My first exposure to a POPOS was a few years back. I was playing in Shinteki Scramble, a puzzlehunt with the specific aim of pushing walking participants into various hidden downtown crannies (puzzlers will know it as a smaller-scale version of Decathlon 6). One of the puzzles concerned the number of figures in the Human Structures sculpture installed in the snug little plaza at 555 Mission. Participants wove between the sculpture’s legs, snacked on nearby benches, or investigated Ugo Rondinone’s whimsical head sculptures as they pondered the solution. I’d largely forgotten about it until recently, when I followed a consultant friend into the building (which now houses Deloitte’s offices) and noticed the flamboyant figures towering over the courtyard outside. Pursuant to my duties as a one-man (Un-)Space Exploration Committee, I marked the address so I could return later. By this time I’d heard of “POPOS,” and I decided to look into additional sites to scout.

Human Structures (2008) by Jonathan Borofsky, via Flickr.

[Image: Human Structures (2008) by Jonathan Borofsky, via Flickr].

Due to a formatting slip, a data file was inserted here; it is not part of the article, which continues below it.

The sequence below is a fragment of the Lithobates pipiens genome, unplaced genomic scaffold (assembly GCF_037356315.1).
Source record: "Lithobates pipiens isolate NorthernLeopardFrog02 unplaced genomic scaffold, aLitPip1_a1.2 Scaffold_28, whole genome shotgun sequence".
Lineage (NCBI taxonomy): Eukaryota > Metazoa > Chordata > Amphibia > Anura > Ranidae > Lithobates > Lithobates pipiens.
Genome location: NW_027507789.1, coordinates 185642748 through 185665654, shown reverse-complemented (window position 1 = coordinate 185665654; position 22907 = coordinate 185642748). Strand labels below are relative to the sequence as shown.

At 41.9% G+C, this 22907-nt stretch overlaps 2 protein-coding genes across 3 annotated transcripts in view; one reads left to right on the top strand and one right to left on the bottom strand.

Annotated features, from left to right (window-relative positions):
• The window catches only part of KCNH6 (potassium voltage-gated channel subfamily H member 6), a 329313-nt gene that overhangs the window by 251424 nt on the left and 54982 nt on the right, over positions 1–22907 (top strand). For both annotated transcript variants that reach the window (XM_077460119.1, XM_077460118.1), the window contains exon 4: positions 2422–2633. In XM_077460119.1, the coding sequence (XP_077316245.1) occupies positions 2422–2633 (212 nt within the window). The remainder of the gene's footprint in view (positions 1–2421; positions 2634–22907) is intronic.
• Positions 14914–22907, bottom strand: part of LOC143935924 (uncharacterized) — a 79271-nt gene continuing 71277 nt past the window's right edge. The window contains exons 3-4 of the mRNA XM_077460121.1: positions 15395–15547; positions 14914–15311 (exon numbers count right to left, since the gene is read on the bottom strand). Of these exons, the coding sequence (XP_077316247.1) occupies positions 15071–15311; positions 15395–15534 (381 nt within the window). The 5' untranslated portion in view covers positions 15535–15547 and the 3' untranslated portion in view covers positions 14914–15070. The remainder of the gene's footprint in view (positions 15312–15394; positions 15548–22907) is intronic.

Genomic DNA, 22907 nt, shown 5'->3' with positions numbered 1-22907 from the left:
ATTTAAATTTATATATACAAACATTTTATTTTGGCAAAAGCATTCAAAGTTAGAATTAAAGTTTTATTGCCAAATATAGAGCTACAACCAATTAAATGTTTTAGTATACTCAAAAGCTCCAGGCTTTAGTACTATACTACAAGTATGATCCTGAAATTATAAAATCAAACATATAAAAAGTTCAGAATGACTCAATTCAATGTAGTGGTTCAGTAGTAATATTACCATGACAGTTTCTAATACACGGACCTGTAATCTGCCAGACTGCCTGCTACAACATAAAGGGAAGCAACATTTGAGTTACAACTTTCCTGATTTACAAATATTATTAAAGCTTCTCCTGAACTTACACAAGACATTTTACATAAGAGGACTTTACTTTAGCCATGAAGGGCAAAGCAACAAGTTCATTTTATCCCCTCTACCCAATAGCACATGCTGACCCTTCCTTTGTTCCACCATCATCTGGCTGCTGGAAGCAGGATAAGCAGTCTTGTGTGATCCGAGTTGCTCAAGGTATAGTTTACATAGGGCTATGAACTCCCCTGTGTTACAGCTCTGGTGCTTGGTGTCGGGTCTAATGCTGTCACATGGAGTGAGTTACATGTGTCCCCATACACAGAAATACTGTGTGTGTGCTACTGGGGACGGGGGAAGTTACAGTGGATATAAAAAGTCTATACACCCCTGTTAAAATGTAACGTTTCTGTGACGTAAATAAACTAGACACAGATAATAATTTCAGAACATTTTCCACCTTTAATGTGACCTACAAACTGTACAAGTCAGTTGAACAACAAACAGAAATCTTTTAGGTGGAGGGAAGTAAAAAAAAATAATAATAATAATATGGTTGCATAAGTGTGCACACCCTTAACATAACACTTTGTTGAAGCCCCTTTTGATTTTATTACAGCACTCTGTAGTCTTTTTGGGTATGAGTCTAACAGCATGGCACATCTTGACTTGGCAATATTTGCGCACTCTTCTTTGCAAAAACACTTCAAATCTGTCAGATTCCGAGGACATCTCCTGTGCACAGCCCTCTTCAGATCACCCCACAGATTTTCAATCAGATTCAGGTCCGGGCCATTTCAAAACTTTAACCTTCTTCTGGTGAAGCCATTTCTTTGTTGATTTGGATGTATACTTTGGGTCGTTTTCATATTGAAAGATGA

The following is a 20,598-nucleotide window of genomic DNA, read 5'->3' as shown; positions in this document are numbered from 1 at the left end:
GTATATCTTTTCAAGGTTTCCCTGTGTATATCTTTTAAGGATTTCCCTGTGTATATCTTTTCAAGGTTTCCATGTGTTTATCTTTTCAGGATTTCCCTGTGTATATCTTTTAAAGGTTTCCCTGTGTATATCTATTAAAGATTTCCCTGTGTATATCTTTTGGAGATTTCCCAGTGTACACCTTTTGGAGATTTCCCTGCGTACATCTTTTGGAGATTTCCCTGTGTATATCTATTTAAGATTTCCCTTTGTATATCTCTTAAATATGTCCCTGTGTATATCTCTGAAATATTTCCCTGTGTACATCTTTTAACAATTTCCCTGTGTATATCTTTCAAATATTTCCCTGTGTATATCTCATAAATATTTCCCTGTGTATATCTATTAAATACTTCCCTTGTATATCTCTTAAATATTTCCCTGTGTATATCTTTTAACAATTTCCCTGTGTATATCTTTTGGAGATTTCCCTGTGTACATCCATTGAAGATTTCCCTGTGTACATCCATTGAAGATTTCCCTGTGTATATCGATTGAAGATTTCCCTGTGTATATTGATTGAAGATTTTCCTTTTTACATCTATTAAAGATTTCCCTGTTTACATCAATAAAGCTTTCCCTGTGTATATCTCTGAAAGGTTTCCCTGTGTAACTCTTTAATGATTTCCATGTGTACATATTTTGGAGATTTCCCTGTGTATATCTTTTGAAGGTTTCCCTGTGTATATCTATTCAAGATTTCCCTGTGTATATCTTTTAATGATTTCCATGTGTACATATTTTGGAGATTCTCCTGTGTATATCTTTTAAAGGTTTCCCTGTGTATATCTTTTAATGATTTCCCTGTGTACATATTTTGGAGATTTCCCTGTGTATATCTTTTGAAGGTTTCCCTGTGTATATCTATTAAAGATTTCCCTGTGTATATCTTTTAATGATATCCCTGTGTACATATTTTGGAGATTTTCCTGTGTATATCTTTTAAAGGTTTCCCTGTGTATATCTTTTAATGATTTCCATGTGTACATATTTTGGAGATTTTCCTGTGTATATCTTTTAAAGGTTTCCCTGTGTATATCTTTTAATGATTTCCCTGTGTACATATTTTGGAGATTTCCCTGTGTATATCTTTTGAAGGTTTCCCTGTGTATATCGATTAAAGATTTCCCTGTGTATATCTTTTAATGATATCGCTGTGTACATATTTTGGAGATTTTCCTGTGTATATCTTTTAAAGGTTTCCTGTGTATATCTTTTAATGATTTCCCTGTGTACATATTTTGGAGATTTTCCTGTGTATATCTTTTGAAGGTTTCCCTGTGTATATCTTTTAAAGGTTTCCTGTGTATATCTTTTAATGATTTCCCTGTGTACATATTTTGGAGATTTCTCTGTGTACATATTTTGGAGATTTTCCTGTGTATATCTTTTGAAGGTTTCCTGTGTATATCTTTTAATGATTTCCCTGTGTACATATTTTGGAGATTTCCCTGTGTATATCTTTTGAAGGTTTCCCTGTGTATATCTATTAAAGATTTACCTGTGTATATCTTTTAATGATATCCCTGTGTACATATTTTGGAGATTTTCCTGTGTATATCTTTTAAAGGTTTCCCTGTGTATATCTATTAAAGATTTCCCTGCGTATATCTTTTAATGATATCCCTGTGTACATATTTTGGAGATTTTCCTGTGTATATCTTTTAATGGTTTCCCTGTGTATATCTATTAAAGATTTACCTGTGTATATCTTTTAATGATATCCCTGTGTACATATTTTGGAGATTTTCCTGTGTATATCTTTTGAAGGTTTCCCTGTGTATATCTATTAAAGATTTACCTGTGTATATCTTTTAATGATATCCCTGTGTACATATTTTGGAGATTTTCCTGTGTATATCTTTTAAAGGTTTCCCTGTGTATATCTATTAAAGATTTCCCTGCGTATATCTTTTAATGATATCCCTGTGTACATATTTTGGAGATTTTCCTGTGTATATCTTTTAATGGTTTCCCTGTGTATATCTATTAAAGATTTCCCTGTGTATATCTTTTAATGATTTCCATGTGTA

Happily, my work here’s already been done: in 2009, the San Francisco Planning and Urban Research Association (SPUR) catalogued the locations of 68 green spaces at 56 downtown locations, and they’ve released a user’s manual and iOS app to help others find their next lunch locale, meeting place, or general “secret spot.” Their accompanying report is worth the read merely for the detailed history of POPOS in San Francisco. SPUR cites Rebar’s Commonspace project as inspiration; that experimental project wondered to what extent “a public space under the unblinking eye of private ownership be called ‘public’ at all,” with raffish invitations like Nappening: Comfortable, free napping facilities in your public space!

Those of us without iOS devices are unfortunately unable to partake of SPUR’s app; regardless, others have done their own charting of these hideaways. I’m indebted to Curbed SF’s map of San Francisco’s best secret gardens for expanding my general interest in POPOS, and John King has some good information in the list accompanying his article, so I’ve collated those sources in the below map. I think it makes a passable partner compendium to the Pavement to Parks program’s San Francisco Parklets and Plazas map. You’ll find rooftop terraces (blue), plazas (pink), and indoor rooms (yellow), though there are technically nine possible designations for POPOS, including atriums, greenhouses, and pedestrian walkways.